Dr. Bartle started off the discussion by defining what is needed at a minimum for a virtual world. The nouns of a virtual world are the world and the players, and the verbs are that they have to be able to change the world in some way and interact with the other players. Without the world, then you just have a fancy chat room. Without the players having the ability to change the world, then you just have a novel, is how I saw it. From there other people raised things they considered to be “sacred cows” such as the ability to move through the world. It was suggested that teleportation as the only means of getting around the world leads to players feeling like they are in a series of disconnected spaces. That as much as players complain about having to run across the game world (or somehow traverse the distance), doing so gives them a feeling of having a contiguous world. Not that they are necessarily in a contiguous world, mind you, as the different “zones” of the world might very well be on different servers. But the impression of being a part of a large world is there. It is up to the designers of the game to give the space of their virtual world some sort of meaning, while at the same time leaving it open enough for the players to feel that they are causing change in the world. A rather delicate balance if you ask me.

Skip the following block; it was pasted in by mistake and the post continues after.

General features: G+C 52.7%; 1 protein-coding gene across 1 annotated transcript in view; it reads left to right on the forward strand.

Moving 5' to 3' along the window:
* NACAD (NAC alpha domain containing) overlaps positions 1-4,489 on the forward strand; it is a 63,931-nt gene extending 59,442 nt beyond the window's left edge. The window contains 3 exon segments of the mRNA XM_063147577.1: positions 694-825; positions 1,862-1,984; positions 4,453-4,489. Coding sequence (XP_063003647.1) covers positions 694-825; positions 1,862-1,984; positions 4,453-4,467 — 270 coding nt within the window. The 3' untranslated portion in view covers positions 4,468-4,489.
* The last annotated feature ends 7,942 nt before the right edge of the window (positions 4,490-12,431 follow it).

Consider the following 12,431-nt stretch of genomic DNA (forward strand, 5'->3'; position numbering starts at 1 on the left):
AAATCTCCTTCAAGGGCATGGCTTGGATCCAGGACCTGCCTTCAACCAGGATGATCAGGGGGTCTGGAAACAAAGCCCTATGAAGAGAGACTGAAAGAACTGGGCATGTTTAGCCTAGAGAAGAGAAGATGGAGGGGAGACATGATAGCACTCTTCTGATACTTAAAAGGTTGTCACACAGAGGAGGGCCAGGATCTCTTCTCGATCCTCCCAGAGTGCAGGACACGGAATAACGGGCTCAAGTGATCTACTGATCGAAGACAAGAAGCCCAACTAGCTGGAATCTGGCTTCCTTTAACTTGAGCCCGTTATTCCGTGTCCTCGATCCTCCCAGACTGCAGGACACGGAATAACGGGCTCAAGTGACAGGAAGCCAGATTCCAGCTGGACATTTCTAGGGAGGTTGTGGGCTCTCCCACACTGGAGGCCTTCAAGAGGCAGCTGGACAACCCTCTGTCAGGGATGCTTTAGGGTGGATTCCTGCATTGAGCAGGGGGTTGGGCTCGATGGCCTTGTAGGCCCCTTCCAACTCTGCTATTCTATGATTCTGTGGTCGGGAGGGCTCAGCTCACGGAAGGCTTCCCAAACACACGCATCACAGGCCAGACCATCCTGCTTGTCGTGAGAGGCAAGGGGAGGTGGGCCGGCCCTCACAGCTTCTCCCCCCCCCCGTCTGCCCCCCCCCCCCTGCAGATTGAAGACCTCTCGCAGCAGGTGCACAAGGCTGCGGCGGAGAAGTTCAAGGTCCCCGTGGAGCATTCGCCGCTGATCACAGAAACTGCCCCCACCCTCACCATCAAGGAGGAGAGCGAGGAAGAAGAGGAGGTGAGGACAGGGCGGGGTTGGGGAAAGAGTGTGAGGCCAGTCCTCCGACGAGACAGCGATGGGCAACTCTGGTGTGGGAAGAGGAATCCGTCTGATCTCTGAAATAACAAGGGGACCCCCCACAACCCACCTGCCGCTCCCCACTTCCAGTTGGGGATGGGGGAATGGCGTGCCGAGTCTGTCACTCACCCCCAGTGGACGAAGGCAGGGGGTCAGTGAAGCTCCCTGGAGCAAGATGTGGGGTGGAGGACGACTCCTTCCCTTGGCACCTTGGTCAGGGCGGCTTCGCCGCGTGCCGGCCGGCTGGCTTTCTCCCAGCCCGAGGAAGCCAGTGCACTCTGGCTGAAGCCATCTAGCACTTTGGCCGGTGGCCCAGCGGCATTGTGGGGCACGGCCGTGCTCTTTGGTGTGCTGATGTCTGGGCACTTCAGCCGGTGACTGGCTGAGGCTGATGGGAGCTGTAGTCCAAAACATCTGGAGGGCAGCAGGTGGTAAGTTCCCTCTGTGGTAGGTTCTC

The discussion then turned to what exactly what persistence in the game world. Was persistence just in short bursts that last until the next time the server restarts? Should it be even shorter than that, with creatures respawning almost immediately after being killed (assuming there are creatures to kill in the world of course)? And why should a game have persistence at all? The simple answer to that last question is so that there is some memory in the game world for the player of what they have done, the experience of their time in the world. Players want to see something that says “I was here. I did this.” The cow that was slaughtered in the discussion, however, was that that something doesn't always have to equate to a certain number of experience points for the time they were there. Sometimes a new piece of gear, clothing, or equipment can become that memory. A new story to tell can as well. In the earliest MUD's, Dr. Bartle described persistence as being very temporary, where the games were like the movie “Groundhog Day”. Every day when the server reset, the only thing that remained would be the character, everything else would be wiped and you'd repeat the same experiences over again. Now players are usually looking for something more than that. They want a lasting world, with characters that will be their for them when they come back to the world. It is one of the reasons why most developers are so afraid of permadeath in their game. Having characters only experience temporary death is one of the biggest sacred cows in virtual worlds that no one seems to willing to slaughter. Dr. Bartle described the marketing issue of a game with permadeath as being like trying to market a game with pedophilia, in fact. For most players of MMO's, death is like a temporary slap on the wrist, the last thing they want is for death of a character to be a persistent part of the game. Don Teal of Duck's Den Productions, is planning for his game Valhyre to have permadeath, and explained well his reasons for doing so. One of the goals of Valhyre is to have a world where each character truly does have an effect on the world, and makes a difference. Everyone has a reputation in the game, and their own moment of infamy. To have a “life”, though, the character has to have a death that is significant as well. Now the plan to have permadeath for some races has caused Don to go back and rethink other areas of his game's design, such as the combat system overall. Death isn't going to come lightly or happen easily in Valhyre, and it shouldn't. He's had to kill the combat cow first, basically, the cow that says that winning in combat equals someone else dying. Permadeath in a game system means that a player isn't going to knowingly go running off into an extremely dangerous situation and push the limits beyond what makes sense “just to see what happens”. For most virtual worlds, having only temporary death in a world with combat is such a sacred cow, though, that few of the developers in the room felt that a game with permadeath would sell.